Hong Kong sees biggest protests since controversial bill dropped as demonstrators find their anthem
Sun, 15 Sep 2019 13:31:48 -0400

Hong Kong sees biggest protests since controversial bill dropped as demonstrators find their anthemAfter three months of chaos in Hong Kong, tens of thousands of demonstrators took to the streets with a new “protest anthem” on Sunday, despite the formal withdrawal of a controversial extradition bill. Protesters gathered outside a department store in the afternoon for a pro-democracy rally took place, despite being banned by police. Some protesters threw bricks at police outside the Chinese People's Liberation Army base in the city's Admiralty district, and tore down and set fire to a red banner proclaiming the 70th anniversary on Oct 1 of the founding of the People's Republic of China, in a direct challenge to Beijing.  The illegal march marks the biggest protest since the withdrawal of the bill, which would have allowed the extradition of fugitives to mainland China.  However, protesters are urging the government to instate direct elections and an independent commission into police brutality. They are also calling for unconditional release of those detained, and an end to the authorities describing the protests as riots. Armed Riot police officers on patrol during an anti-government rally  Credit: JEROME FAVRE/EPA-EFE/REX “We are not even talking about being independent, as long as the government meets our demands, we will go home,” said James Wong, 25. “I guess this is not happening now because of the political circumstances. But I will continue to protest because this is our society, our generation. If we don’t speak out, we could be the next Xinjiang, we have to stay strong.” Protesters repeatedly sang Glory to Hong Kong, a song that has gained traction over the last few days and been dubbed the “unofficial national anthem”. The song, reportedly recently composed by a musician in his mid-20s and set to an orchestral backing, has been widely spread on social media.  Protesters sang in Cantonese: “Our flesh, our blood shall write this song. Free this land, stand with Hong Kong.” Police spray anti-government protesters with coloured water Credit: REUTERS/Athit Perawongmetha Mostly in black t-shirts, protesters held signs saying: “I thought freedom was a basic human right” and “Guard our future”.  Riot police fired rounds of tear gas, and hundreds of protesters surrounded the Legislative Council building showed no signs of leaving, throwing bricks and petrol bombs towards the government offices. Police later deployed water cannon with blue and white dye, protesters and reporters changed clothes and washed off the dye on nearby overpass, and bystanders received first aid treatment with saline solution after rounds of tear gas. Since the protests kicked off, police have arrested more than 1300 protesters, aged between 12 and 76. “Hong Kong people have been living under white terror for three months, we are used to it,” said Anthony Chau, 22. “We won’t give up and I will continue to attend protests.”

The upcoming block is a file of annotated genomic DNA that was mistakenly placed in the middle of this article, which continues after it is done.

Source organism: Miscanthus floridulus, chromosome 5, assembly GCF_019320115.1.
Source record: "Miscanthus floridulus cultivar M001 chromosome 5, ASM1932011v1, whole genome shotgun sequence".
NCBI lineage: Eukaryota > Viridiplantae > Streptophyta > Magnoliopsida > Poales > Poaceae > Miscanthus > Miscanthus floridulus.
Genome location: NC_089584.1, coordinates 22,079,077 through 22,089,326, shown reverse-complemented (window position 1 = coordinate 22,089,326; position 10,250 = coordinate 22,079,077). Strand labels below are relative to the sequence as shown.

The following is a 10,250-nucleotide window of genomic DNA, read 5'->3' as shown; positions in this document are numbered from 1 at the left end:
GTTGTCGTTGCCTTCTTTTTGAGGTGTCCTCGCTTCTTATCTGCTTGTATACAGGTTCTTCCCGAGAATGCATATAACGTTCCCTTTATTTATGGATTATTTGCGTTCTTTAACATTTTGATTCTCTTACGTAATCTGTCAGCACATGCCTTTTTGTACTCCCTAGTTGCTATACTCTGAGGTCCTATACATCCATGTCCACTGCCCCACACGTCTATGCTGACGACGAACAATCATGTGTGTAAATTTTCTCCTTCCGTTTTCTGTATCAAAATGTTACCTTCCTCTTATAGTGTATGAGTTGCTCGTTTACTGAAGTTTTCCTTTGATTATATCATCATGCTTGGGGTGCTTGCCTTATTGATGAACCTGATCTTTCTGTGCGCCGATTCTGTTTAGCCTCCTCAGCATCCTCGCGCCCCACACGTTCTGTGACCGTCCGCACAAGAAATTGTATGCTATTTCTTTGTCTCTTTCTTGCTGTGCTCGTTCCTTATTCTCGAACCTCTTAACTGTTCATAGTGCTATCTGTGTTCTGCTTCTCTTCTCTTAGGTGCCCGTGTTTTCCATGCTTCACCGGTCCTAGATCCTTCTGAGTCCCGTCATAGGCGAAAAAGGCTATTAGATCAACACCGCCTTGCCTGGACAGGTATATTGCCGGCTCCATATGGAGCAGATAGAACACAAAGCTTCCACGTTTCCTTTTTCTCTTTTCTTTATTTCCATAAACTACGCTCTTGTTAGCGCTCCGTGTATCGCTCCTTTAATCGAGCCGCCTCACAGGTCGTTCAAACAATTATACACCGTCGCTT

Virginia Attorney General Concludes Race Information Is Not Necessary for Marriage Licenses
Sun, 15 Sep 2019 16:55:05 -0400

Virginia Attorney General Concludes Race Information Is Not Necessary for Marriage LicensesThe state has new forms, which let applicants “Declined to Answer” about race


Some 46,000 General Motors auto workers strike in US
Mon, 16 Sep 2019 00:02:05 -0400

Some 46,000 General Motors auto workers strike in USThe United Auto Workers union began a nationwide strike against General Motors on Monday, with some 46,000 members walking off the job after contract talks hit an impasse. The move to strike, which the Wall Street Journal described as the first major stoppage at GM in more than a decade, came after the manufacturer's four-year contract with workers expired without an agreement on a replacement. Local union leaders met in Detroit "and opted to strike at midnight on Sunday," the UAW said on its Twitter account.


Scores of tigers rescued from infamous Thai temple have died: media
Sun, 15 Sep 2019 04:47:32 -0400

Scores of tigers rescued from infamous Thai temple have died: mediaMore than half of the tigers that Thai authorities confiscated in 2016 from an infamous Tiger Temple tourist attraction have died from a viral disease because their immune systems were weakened by inbreeding, media reported. The Buddhist temple west of Bangkok was a tourist destination where visitors took selfies with tigers and bottle-fed cubs until authorities removed its nearly 150 tigers in 2016 in response to global pressure over wildlife trafficking.


Locked and Loaded: Could Iran Sink the U.S. Navy If War Breaks Out?
Sun, 15 Sep 2019 18:00:00 -0400

Locked and Loaded: Could Iran Sink the U.S. Navy If War Breaks Out?Tehran has lots of missiles. Could they start sinking warships?


A look at the corruption scandals facing Israel's Netanyahu
Sun, 15 Sep 2019 12:38:42 -0400

A look at the corruption scandals facing Israel's NetanyahuIsraeli Prime Minister Benjamin Netanyahu is seeking to hold on to power in Tuesday's historic repeat election as the shadow of various corruption charges loom over his future. Israel's attorney general has recommended pressing criminal charges against him in three separate corruption cases, pending a long delayed pre-trial hearing scheduled for early October — just three weeks after the election.


Climate Activists Don’t Know How to Talk to Christians
Sun, 15 Sep 2019 04:56:17 -0400